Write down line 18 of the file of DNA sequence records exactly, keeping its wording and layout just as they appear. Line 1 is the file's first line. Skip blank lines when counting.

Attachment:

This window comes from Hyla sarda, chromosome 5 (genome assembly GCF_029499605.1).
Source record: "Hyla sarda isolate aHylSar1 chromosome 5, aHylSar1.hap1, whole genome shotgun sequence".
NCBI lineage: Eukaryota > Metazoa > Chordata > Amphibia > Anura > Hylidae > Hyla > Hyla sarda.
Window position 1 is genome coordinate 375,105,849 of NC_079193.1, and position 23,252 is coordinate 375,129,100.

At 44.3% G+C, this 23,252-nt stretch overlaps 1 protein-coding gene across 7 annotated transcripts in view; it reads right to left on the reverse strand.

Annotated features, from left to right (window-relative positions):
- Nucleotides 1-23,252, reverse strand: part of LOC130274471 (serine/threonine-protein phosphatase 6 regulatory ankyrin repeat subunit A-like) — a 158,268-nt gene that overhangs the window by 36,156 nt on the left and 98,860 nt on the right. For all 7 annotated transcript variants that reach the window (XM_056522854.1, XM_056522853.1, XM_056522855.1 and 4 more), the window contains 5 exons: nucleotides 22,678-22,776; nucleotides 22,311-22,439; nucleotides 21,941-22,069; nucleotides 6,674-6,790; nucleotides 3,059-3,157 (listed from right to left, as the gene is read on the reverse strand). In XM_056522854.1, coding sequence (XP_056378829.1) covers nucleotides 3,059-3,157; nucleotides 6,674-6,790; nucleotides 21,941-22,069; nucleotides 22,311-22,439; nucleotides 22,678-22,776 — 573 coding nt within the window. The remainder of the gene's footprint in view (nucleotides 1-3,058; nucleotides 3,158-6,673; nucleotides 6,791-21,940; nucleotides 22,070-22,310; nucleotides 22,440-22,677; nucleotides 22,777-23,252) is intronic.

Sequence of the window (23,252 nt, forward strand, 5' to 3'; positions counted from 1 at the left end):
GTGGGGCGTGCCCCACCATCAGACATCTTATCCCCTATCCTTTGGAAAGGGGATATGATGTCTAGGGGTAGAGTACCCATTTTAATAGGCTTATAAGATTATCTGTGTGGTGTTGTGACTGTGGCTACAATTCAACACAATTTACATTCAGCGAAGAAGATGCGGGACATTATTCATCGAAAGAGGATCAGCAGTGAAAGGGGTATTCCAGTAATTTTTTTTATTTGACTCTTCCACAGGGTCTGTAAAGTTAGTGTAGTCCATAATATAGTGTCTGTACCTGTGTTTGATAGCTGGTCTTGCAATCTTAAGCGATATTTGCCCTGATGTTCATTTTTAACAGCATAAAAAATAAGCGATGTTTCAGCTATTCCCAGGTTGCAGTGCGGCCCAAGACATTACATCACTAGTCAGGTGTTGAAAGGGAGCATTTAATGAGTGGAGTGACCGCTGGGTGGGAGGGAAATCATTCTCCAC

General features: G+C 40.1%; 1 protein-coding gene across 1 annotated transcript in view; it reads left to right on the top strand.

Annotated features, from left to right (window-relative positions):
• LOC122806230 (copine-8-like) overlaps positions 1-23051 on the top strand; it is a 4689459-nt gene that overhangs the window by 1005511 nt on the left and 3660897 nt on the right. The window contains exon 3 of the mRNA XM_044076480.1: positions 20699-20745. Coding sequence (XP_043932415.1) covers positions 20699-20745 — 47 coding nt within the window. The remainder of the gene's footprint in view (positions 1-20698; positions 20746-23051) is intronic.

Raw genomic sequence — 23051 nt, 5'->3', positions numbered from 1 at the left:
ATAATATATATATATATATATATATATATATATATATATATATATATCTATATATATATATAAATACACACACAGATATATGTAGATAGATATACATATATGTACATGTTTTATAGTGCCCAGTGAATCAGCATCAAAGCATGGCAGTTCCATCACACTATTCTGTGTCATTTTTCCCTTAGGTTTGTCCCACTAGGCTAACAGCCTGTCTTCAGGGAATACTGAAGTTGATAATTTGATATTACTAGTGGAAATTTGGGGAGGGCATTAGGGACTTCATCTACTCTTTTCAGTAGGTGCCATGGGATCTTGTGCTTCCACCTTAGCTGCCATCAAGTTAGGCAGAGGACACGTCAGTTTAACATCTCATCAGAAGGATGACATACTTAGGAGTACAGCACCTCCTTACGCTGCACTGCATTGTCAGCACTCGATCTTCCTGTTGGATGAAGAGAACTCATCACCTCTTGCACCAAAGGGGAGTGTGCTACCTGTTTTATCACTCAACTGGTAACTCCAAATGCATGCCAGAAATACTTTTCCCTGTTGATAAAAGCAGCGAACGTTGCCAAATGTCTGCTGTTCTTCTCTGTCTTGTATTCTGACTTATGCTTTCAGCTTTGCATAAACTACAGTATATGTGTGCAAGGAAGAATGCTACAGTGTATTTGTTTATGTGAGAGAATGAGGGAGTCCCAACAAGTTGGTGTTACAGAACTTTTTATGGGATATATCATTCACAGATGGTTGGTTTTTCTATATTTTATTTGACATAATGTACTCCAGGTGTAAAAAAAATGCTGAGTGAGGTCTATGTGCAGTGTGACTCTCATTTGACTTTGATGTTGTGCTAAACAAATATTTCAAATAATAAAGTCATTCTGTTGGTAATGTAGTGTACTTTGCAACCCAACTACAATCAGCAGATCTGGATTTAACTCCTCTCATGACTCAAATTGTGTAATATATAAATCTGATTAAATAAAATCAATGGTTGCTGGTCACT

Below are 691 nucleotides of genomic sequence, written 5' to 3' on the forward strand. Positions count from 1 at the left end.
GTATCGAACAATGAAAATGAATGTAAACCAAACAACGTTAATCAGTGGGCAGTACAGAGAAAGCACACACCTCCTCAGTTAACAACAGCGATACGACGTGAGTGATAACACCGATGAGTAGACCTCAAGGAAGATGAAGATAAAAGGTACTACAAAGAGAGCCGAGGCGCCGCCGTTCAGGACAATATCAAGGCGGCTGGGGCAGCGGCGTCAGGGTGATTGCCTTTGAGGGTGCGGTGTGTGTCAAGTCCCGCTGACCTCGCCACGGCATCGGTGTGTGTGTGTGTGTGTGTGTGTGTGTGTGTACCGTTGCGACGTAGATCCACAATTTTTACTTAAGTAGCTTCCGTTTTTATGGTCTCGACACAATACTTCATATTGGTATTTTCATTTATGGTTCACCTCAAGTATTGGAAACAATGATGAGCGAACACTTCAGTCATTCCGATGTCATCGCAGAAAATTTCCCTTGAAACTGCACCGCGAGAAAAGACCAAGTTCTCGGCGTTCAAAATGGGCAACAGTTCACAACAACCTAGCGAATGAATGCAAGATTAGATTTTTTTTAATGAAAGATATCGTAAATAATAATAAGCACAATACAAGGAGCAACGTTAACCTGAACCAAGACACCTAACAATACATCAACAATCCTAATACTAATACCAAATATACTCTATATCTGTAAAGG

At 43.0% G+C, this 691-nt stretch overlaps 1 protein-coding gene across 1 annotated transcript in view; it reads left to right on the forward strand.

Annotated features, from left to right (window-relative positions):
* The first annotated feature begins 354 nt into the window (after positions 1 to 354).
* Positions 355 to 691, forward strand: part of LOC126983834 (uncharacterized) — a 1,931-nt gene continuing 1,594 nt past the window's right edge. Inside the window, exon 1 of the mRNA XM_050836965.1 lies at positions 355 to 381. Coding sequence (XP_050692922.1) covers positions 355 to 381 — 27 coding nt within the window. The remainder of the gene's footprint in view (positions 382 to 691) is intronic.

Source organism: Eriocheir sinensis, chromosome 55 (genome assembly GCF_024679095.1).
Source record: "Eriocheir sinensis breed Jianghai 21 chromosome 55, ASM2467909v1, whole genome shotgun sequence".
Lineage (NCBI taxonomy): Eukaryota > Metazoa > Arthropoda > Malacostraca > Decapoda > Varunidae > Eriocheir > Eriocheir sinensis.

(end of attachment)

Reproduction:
Annotated features, from left to right (window-relative positions):